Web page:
Treasures of the Venice Biennale – A collage of comments
- Viva Arte Viva
During the opening days of the Venice Biennial, the same small talk repeats itself about the highlights and the must-not-sees of this immense contemporary art exhibition. Of marginal importance in the conversations seems to be the overall theme 'Viva Arte Viva', conceived by Biennial curator Christine Macel, which sounds reasonable to forget about considering the massive size of the event and it’s myriad artworks from all across the globe. However, the volatile quality of the works and their displacement at the main exhibition arouse heated discussions.
This year’s most discussed Pavilion is the German one, that finally won the Golden Lion prize for the best national pavilion of this year’s Biennale di Venezia. Anne Imhof’s intense several hour performance Faust involves several performers. A transparent inlay with a superior floor was built in the pavilion for the visitors to walk around on a higher level above the regular floor so that a lot of the monumental power of the building is taken away. The inlay also prevents the spectators to walk into several spaces they are now just able to look at, whereas the performers move around “freely” and with their movements and powerful poses control the surge of people, while being, literally, incarcerated.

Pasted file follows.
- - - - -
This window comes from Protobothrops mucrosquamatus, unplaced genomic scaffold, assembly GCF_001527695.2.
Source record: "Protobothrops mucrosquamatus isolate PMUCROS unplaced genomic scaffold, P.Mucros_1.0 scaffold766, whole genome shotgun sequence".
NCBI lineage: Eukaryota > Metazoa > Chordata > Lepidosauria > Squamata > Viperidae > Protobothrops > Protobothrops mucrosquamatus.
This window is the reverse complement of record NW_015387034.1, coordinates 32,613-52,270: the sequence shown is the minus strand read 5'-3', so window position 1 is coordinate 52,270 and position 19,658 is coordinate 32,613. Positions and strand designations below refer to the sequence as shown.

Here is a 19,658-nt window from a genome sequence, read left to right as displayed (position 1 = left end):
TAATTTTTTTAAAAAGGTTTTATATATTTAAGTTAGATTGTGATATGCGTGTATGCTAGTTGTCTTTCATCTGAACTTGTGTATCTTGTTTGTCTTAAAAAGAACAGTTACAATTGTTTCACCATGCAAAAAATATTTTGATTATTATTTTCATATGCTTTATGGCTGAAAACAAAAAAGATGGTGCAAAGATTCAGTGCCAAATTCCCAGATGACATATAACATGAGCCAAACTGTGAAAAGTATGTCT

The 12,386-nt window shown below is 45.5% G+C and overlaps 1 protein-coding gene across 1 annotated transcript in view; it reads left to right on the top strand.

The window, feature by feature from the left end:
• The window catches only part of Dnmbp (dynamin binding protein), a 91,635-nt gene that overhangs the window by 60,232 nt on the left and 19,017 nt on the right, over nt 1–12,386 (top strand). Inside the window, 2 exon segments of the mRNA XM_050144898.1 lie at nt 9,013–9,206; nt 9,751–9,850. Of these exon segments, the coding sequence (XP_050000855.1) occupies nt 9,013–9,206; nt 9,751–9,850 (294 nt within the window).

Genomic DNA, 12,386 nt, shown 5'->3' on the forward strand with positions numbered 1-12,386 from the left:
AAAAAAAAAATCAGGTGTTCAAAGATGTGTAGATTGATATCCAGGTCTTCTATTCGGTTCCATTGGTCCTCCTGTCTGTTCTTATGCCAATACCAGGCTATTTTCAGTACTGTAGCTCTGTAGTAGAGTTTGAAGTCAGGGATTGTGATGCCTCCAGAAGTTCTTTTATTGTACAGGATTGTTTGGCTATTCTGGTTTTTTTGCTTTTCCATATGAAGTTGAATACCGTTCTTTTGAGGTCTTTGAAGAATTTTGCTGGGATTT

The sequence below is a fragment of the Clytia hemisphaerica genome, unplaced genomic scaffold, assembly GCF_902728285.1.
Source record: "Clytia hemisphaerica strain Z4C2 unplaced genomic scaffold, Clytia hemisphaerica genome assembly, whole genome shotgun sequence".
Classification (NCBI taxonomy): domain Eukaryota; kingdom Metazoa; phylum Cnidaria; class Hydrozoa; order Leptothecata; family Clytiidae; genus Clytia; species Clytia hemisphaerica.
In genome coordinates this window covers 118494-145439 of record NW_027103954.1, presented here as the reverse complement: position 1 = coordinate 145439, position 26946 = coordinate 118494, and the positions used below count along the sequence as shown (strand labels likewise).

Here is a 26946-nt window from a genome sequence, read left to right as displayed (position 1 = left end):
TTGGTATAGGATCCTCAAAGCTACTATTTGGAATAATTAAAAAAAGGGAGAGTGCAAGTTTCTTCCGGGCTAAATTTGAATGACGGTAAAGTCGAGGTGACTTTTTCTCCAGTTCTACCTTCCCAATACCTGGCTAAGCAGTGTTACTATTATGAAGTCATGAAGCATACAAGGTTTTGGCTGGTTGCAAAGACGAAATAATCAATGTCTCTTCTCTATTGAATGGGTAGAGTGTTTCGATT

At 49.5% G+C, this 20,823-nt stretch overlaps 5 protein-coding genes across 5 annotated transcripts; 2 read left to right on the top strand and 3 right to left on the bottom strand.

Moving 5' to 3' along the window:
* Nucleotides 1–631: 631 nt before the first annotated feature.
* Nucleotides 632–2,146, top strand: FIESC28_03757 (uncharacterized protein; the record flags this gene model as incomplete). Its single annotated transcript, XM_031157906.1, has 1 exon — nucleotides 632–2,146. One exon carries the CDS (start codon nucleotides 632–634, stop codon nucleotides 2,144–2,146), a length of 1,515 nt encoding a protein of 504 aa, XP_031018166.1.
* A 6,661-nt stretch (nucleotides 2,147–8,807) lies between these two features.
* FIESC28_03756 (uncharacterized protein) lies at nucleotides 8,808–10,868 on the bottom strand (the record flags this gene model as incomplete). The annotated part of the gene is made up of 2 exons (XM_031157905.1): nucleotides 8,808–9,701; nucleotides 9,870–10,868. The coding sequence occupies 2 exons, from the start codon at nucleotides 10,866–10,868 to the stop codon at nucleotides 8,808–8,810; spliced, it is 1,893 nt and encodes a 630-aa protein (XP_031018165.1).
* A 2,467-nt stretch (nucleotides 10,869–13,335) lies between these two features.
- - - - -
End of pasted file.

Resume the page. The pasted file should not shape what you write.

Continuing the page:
In the premises of the Biennial, or in Venice in general, many artistic treasures are hidden—and I am not speaking about Damien Hirst here! Cody Choi (*1961 in Seoul) who participates in the South Korean Pavilion “represents a generation of Korean artists who, in the 1990s, responded to Western cultural domination through appropriation and parody. Such strategies enabled Choi to process his own culture show as an immigrant to the United States—a nation that had infiltrated his own through aggressive socioeconomic maneuvers. On the roof of the Pavilion, Venetian Rhapsody creates a dense, glowing forest of neon signage that borrows feely from the visual ambiance of casinos in Las Vegas and Macao and reflects on the spectacle of global capitalism and its most desirous and mediated locales.” (Text by LEE Daehyung, Curator of the Korean Pavilion, 2017)
Alicja Kwade’s installation Weltenlinie at the Arsenale
deals with the materiality of the physical world and the non-haptic image or mirrored reflection of it, a parallel world. Both realms intertwine and can hardly be distinguished especially when looking from the outside towards the installation of mirrors, thresholds and stone-like sculptures. The work seems to be a parable for the ties between the haptic world and the visual one, both clearly and inevitably stated as being real, because we can grasp and perceive both of them with different senses. Further, Alicja Kwade’s work is constantly reminiscent of the inadequacy and deficiency of the human cognitive ability that here is unable to distinguish the so-called “real” and its illusion.
Tracey Moffat, Australian Pavilion